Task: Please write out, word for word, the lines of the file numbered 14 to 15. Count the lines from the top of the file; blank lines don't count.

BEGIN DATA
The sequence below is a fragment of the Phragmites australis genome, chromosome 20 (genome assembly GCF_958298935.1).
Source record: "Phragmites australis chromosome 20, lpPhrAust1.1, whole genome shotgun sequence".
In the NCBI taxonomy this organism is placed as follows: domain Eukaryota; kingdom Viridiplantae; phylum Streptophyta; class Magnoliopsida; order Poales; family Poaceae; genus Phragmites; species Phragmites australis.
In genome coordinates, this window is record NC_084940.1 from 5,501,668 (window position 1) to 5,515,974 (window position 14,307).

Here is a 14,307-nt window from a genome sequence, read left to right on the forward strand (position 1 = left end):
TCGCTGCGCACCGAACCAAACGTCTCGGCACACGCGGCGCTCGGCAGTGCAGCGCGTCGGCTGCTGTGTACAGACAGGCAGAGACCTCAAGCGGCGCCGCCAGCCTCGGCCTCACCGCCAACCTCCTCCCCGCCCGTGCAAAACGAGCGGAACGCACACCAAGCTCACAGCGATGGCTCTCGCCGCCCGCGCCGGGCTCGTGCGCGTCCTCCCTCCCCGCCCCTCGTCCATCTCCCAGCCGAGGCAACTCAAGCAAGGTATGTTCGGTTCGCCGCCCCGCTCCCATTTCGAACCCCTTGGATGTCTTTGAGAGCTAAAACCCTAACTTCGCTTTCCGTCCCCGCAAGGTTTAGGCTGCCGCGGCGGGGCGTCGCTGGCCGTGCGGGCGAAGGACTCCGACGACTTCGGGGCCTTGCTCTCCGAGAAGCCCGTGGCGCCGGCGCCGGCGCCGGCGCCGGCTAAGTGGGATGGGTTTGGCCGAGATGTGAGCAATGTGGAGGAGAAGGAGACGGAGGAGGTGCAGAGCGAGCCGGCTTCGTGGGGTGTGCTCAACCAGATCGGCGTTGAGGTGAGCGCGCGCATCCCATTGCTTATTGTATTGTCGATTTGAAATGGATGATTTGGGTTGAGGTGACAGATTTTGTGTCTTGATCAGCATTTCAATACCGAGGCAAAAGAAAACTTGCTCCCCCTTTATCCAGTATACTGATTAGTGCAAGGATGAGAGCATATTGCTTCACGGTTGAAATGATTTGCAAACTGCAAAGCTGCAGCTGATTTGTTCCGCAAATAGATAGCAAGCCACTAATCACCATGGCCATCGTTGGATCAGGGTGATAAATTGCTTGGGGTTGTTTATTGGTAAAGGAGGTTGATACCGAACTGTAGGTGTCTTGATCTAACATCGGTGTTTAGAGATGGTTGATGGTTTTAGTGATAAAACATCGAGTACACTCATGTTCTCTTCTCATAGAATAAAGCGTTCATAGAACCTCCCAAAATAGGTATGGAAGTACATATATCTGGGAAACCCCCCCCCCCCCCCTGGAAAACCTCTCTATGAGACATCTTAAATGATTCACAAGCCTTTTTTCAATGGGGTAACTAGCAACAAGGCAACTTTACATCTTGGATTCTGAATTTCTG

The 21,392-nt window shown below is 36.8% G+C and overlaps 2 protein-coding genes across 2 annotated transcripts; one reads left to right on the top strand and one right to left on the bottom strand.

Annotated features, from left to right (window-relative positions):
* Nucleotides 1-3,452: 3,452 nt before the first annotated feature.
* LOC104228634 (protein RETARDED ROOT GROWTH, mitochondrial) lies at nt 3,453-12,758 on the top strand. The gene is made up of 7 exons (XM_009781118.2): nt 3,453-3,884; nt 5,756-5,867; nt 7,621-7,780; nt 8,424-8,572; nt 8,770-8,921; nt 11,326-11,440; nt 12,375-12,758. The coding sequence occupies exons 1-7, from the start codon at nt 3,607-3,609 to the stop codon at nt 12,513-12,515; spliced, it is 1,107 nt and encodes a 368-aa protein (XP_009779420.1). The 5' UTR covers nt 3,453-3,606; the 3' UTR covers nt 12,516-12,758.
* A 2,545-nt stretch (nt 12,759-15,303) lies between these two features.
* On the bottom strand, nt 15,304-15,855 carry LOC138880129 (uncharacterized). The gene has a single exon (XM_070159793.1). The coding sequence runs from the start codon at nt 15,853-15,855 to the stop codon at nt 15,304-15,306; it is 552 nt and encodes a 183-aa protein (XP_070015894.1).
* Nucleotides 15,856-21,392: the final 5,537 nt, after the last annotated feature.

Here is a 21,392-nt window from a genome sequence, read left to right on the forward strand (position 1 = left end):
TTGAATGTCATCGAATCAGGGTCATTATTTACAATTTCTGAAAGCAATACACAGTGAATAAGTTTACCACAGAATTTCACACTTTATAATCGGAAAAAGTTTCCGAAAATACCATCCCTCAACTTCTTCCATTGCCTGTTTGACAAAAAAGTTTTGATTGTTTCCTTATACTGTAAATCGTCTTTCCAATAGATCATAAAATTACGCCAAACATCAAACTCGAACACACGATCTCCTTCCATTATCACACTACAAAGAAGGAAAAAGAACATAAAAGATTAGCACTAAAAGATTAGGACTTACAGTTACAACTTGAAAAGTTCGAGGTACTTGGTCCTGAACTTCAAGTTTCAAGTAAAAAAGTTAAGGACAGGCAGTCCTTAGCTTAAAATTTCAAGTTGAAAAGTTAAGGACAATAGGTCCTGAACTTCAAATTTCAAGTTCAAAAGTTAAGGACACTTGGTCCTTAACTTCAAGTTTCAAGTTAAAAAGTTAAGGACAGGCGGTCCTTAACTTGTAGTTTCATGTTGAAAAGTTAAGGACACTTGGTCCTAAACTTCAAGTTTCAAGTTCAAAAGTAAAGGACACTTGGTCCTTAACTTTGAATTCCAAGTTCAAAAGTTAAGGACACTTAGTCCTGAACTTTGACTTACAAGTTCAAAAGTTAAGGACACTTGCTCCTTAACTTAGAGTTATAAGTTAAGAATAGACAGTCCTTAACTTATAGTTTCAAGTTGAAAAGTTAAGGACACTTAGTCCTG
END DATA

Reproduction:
Here is a 21,392-nt window from a genome sequence, read left to right on the forward strand (position 1 = left end):
TTGAATGTCATCGAATCAGGGTCATTATTTACAATTTCTGAAAGCAATACACAGTGAATAAGTTTACCACAGAATTTCACACTTTATAATCGGAAAAAGTTTCCGAAAATACCATCCCTCAACTTCTTCCATTGCCTGTTTGACAAAAAAGTTTTGATTGTTTCCTTATACTGTAAATCGTCTTTCCAATAGATCATAAAATTACGCCAAACATCAAACTCGAACACACGATCTCCTTCCATTATCACACTACAAAGAAGGAAAAAGAACATAAAAGATTAGCACTAAAAGATTAGGACTTACAGTTACAACTTGAAAAGTTCGAGGTACTTGGTCCTGAACTTCAAGTTTCAAGTAAAAAAGTTAAGGACAGGCAGTCCTTAGCTTAAAATTTCAAGTTGAAAAGTTAAGGACAATAGGTCCTGAACTTCAAATTTCAAGTTCAAAAGTTAAGGACACTTGGTCCTTAACTTCAAGTTTCAAGTTAAAAAGTTAAGGACAGGCGGTCCTTAACTTGTAGTTTCATGTTGAAAAGTTAAGGACACTTGGTCCTAAACTTCAAGTTTCAAGTTCAAAAGTAAAGGACACTTGGTCCTTAACTTTGAATTCCAAGTTCAAAAGTTAAGGACACTTAGTCCTGAACTTTGACTTACAAGTTCAAAAGTTAAGGACACTTGCTCCTTAACTTAGAGTTATAAGTTAAGAATAGACAGTCCTTAACTTATAGTTTCAAGTTGAAAAGTTAAGGACACTTAGTCCTG